Asynchronous Writing

This is writing that occurs in conversation, but not at the same time (as opposed to synchronous writing, such as chat or IM, which is in conversation at the same time). The two most prominent forms of online asynchronous writing are forums and blogs.
  • Forums - In general, forums are best for allowing a group of students to build a sense of community and to discuss and organize a large number of topics that relate to a larger theme, concept, or idea.
  • Blogs - In general, blogs are best for allowing an individual student to develop his/her thoughts on a topic (or small number of topics) over time, tracking changes and growth in writing and thinking, and engaging the readers of the blog in conversation over time through comments on individual posts.

More on Forums and Blogs

In most situations, it's not that hard to decide between asynchronous and collaborative writing. However, when choosing asynchronous writing, it can sometimes be difficult to decide between a forum and a blog. I hope the points below will help. You might also refer to "Forums vs. Blogs: A Feature Show-Down" by Molly Holzschlag or "Comparing Weblogs to Threaded Discussion Tools in Online Educational Contexts" by Donna Cameron and Terry Anderson.
  • In a blog, the focus is on the author, in a forum, the focus is on the topic(s) under discussion.
  • Blogs develop the thinking and voice of an author over time, whereas forums develop the thinking and ideas of a group over time.
  • Forums are often used by a community to discuss community-related issues, many of which are logistical in nature, and therefore the audience of a forum tends to be the community itself. In contrast, the audience for a blog tends to be the general public (or at least, the segment of the general public interested in the topics discussed on the blog).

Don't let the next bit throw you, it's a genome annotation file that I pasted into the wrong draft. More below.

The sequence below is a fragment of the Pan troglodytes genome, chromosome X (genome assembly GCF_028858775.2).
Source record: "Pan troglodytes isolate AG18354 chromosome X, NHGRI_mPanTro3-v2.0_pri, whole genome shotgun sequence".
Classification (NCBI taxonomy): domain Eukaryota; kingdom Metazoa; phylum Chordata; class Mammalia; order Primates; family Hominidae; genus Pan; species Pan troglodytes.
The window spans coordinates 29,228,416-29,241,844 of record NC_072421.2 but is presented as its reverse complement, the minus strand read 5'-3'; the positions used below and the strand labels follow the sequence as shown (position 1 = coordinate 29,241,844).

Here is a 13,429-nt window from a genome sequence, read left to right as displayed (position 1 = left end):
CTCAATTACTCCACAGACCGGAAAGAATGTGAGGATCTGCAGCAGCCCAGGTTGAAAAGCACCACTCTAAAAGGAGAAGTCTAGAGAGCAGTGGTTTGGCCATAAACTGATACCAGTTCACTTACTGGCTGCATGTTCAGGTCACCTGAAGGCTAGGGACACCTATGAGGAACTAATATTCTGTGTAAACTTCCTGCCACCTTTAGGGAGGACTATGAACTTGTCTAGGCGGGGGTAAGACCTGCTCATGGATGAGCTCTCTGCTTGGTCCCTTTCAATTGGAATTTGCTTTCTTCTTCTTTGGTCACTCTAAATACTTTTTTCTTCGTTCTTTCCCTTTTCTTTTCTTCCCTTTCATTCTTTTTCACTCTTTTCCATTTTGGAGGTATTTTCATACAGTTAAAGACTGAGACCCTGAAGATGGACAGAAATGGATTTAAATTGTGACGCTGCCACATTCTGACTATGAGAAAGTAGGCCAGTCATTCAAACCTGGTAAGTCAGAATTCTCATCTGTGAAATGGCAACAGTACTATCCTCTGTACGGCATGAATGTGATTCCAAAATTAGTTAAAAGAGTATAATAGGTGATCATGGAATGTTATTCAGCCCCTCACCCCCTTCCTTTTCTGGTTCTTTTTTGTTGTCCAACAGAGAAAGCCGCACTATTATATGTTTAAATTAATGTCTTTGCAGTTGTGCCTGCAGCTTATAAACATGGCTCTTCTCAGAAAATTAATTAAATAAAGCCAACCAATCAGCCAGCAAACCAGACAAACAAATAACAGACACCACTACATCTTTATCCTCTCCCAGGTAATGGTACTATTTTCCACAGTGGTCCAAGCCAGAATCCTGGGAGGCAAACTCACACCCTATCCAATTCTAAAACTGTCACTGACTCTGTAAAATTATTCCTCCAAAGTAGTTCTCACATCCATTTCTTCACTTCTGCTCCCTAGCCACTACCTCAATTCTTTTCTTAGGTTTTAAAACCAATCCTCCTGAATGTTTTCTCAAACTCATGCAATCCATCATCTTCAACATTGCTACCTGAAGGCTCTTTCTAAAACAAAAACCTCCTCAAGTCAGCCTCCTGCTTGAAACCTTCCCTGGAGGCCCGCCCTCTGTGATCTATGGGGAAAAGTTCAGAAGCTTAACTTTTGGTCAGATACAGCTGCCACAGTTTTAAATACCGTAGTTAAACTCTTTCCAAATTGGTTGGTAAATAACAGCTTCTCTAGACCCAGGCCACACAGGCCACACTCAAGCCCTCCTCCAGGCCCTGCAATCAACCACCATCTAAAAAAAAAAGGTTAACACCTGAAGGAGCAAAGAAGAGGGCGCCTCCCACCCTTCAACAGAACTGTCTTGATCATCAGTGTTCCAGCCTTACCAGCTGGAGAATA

• The primary purpose of a blog post is to present an individual's thoughts to a public audience. Discussion (through comments) is secondary. The primary purpose of a forum thread is to discuss the issue/topic/idea raised in the entry. Individual thoughts (as thoughts belonging to an individual) are secondary.
  • Forums tend to be self-enclosed and self-referencing. You must often login to read and/or add to the discussion, and links to outside resources tend to be minimal. Blogs are directed outward, referencing and linking to other sites, articles, and blog posts (often multiple references/links per post). Guests usually don't have to login in order to comment on a blog post.
  • Blogs almost always syndicate their content (both posts and comments). Forums can offer syndication, but this is not as common.